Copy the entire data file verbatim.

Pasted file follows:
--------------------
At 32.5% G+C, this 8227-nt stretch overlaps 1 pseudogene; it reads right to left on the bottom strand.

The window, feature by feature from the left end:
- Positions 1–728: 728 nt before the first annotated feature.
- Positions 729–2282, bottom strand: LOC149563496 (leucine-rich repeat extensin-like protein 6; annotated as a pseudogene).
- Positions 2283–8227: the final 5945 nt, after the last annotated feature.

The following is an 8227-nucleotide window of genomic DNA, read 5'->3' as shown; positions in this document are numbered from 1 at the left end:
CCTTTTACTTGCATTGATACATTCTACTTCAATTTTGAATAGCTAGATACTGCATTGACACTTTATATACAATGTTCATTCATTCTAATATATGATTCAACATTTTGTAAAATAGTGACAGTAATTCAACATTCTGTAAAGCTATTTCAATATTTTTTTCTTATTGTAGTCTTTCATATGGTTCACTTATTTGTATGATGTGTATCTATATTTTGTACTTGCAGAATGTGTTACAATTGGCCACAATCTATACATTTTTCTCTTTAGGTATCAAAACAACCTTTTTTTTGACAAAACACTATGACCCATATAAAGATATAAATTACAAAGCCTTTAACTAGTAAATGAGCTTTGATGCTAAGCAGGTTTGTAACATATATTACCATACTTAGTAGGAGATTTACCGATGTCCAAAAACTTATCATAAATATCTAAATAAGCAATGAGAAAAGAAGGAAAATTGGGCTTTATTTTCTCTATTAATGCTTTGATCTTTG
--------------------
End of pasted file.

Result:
At 32.5% G+C, this 8227-nt stretch overlaps 1 pseudogene; it reads right to left on the bottom strand.

The window, feature by feature from the left end:
- Positions 1–728: 728 nt before the first annotated feature.
- Positions 729–2282, bottom strand: LOC149563496 (leucine-rich repeat extensin-like protein 6; annotated as a pseudogene).
- Positions 2283–8227: the final 5945 nt, after the last annotated feature.

The following is an 8227-nucleotide window of genomic DNA, read 5'->3' as shown; positions in this document are numbered from 1 at the left end:
CCTTTTACTTGCATTGATACATTCTACTTCAATTTTGAATAGCTAGATACTGCATTGACACTTTATATACAATGTTCATTCATTCTAATATATGATTCAACATTTTGTAAAATAGTGACAGTAATTCAACATTCTGTAAAGCTATTTCAATATTTTTTTCTTATTGTAGTCTTTCATATGGTTCACTTATTTGTATGATGTGTATCTATATTTTGTACTTGCAGAATGTGTTACAATTGGCCACAATCTATACATTTTTCTCTTTAGGTATCAAAACAACCTTTTTTTTGACAAAACACTATGACCCATATAAAGATATAAATTACAAAGCCTTTAACTAGTAAATGAGCTTTGATGCTAAGCAGGTTTGTAACATATATTACCATACTTAGTAGGAGATTTACCGATGTCCAAAAACTTATCATAAATATCTAAATAAGCAATGAGAAAAGAAGGAAAATTGGGCTTTATTTTCTCTATTAATGCTTTGATCTTTG